Abstract: Methodological Advances in Individual Participant Data Meta-Analysis with Zero-Altered Addictions Outcomes: An Illustration with College Drinking Interventions (Society for Prevention Research 27th Annual Meeting)

606 Methodological Advances in Individual Participant Data Meta-Analysis with Zero-Altered Addictions Outcomes: An Illustration with College Drinking Interventions

Friday, May 31, 2019
Grand Ballroom A (Hyatt Regency San Francisco)
* noted as presenting author
David Huh, PhD, Research Scientist and Director, University of Washington, Seattle, WA
David Atkins, PhD, Research Professor, University of Washington, Seattle, WA
Introduction: Individual participant data (IPD) meta-analysis has emerged as an important methodological approach to generating robust large-scale evidence in medical research as well as in the social and behavioral sciences. IPD meta-analysis can accommodate variations in study design to a much greater extent than traditional meta-analysis using summary statistics, as well as a wider array of outcome variables, particularly those that occur in prevention research.

In prevention research, count or frequency variables are common, such as the number of drinks consumed per week. Such outcomes are typically highly skewed with high frequencies of zeroes and more appropriately modeled using zero-altered count regression approaches. Another key challenge in meta-analysis is how to accommodate studies with heterogeneous designs, including differing numbers of treatment arms and longitudinal assessments. Typical options such as collapsing multiple treatment arms into a single arm, excluding treatment arms or studies, or conducting multiple univariate meta-analyses are not ideal due to loss of information and inefficient use of data.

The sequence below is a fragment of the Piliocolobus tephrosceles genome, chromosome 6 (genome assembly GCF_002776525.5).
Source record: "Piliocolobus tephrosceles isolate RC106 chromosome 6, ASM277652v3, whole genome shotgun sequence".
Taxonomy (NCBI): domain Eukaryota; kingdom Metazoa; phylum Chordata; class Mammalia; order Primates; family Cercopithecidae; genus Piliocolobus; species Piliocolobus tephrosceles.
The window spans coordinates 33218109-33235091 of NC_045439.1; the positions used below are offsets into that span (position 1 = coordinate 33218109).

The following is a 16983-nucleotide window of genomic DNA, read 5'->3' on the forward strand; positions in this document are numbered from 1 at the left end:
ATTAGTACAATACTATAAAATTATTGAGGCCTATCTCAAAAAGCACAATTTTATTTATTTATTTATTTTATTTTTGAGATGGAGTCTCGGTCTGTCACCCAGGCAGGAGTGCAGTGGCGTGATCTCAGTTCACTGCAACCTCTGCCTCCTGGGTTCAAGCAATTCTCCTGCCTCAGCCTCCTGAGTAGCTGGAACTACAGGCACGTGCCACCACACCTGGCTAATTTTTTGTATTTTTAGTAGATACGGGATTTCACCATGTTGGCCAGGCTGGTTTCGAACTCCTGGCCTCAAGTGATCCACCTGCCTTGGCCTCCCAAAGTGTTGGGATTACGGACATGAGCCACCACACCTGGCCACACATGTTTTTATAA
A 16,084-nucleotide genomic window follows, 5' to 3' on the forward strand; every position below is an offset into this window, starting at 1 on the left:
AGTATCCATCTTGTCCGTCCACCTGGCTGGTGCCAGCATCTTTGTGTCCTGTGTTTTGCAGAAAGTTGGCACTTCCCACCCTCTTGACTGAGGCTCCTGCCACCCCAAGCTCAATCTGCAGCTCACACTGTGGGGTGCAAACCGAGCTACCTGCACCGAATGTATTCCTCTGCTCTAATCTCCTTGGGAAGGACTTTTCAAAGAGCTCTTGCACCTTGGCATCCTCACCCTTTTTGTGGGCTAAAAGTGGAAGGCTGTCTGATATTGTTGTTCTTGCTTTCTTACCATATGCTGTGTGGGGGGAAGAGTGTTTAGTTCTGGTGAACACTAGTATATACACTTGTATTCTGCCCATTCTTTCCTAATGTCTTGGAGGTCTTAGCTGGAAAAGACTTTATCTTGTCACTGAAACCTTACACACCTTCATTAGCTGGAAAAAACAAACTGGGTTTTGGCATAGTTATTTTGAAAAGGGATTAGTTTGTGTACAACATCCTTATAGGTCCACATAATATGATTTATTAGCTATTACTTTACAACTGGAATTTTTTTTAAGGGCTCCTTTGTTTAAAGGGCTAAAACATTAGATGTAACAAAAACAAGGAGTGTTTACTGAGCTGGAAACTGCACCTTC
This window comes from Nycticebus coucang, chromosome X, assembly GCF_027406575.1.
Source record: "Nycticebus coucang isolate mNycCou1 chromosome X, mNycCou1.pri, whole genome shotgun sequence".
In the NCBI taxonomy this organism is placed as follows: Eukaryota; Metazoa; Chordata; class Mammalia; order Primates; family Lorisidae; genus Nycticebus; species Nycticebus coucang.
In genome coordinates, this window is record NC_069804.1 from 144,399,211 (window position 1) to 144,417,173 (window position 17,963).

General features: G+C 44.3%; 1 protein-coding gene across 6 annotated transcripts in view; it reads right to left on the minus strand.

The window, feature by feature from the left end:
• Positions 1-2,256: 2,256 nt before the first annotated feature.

We present a Bayesian multilevel modeling (BMLM) approach to highly skewed count outcomes with many zeroes in a one-step IPD meta-analysis that simultaneously accommodates between-study differences in the number of treatment groups and the number and timing of assessments when deriving an overall effect size estimate. A version of this modeling approach was used in a previous substantively-focused paper, which has been developed further for dissemination. We will provide an in-depth examination of the methodological issues encountered in our previous IPD meta-analysis, a rationale for the analysis approach we developed, and how prevention researchers can apply the same method to their own meta-analyses, using provided code in R.

Methods: We used a novel formulation of a Bayesian multilevel hurdle negative binomial model to calculate study-specific and overall treatment effects on zero-altered drinking outcomes across heterogenous studies. Illustrative data come from Project INTEGRATE, an IPD meta-analysis study of brief motivational interventions to reduce excessive alcohol use and related harm among college students.

Results: The one-step BMLM we developed was a feasible approach for producing study-specific and overall estimates of treatment effects with highly skewed count data. Sensitivity analyses supported the validity and robustness of the treatment effect estimates.

Conclusions: One-step IPD meta-analysis provides a feasible and flexible approach for combining IPD from heterogeneous studies that leverages all available information, while accommodating common differences in study design (e.g., varying treatment arms).